However, in some cases, you might notice that the Steam save files for the games you've played are not stored in the folder where Steam's installation files for the various titles are.
This is because the location for Steam save files is dependent mostly on the game developers and where they've coded these save files to be stored.
While this means there isn't a definite location for game saves, there are a few likely locations you can check if you're looking out for Steam save files. Let's talk about them.
Essentially all Steam titles I know will have your saved files somewhere on your computer. This allows them to access your saved game files without much delay. It also enables you to play games offline and continue from where you stopped.
However, when it comes to exactly where these Steam save files are stored, it depends on the game in particular. Different game developers choose different default locations.
Once you've located your saved files, you might want to keep them safe. You can put them on an external or another internal hard drive (or partition).
Just like that, you've made a manual backup of your saved files. You can restore your progress when you reinstall by putting these saved files exactly where you took them from originally.
Steam users will find that most games have their saved files stored locally. However, there's a large number of titles that have support for what is known as Steam Cloud.
This is Valve's cloud service that keeps copies of the most important game data so you won't lose any data even after switching computers or uninstalling and reinstalling a game.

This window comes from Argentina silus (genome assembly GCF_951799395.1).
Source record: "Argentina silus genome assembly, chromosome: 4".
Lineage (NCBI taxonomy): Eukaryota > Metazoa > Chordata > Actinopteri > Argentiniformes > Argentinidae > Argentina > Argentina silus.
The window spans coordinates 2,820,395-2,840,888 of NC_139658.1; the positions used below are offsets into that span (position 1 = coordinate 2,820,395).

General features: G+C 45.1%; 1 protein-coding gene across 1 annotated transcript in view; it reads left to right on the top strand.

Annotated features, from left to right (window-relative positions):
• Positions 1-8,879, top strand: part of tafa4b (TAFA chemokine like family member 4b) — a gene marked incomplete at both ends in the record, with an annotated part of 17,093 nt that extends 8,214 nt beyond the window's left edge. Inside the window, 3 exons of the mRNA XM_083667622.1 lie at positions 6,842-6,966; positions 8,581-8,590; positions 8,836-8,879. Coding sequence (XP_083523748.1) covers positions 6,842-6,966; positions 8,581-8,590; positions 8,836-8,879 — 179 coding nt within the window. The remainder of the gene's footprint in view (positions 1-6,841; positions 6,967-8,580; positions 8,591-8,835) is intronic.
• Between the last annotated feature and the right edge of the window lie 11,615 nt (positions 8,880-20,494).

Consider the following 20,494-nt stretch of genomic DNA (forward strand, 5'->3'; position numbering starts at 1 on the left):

You can tell easily if a game is cloud-enabled. It's better to know for sure instead of assuming. This will stop you from uninstalling a game thinking that your saves are on the cloud when they are not.
Note that you can also go directly to the store page for a game if you don't have it purchased on Steam yet. Checking here is a little bit different though.
Just scroll down a little and look at the right side. You'll see a list of features that the game has, and you should see whether "Steam Cloud" is one of them, right from the store page.
Most users will have their cloud functionality enabled by default, but some games might have it turned off. Fortunately, there's a way to enable cloud syncing for all games that support it, with just one toggle.
With that, all the games that can store their saved files on Steam servers will do so, alongside the saved files on your local storage.
The default location of saved files of Steam titles depends on the OS you use. For Windows, this is C:/Program Files (x86)/Steam/Steamapps/Common. For macOS, it is Library/Application Support/Steam/userdata; and on Linux, it is ~/.local/share/Steam/userdata. These local save files let you play games offline and continue from where you stopped.
If you're looking for your saved files, it depends on the specific game you're playing. Some games store their files in the Steam directory, others have their saved files in the Documents folder. With a lot of games, the saved files are also stored on Steam servers.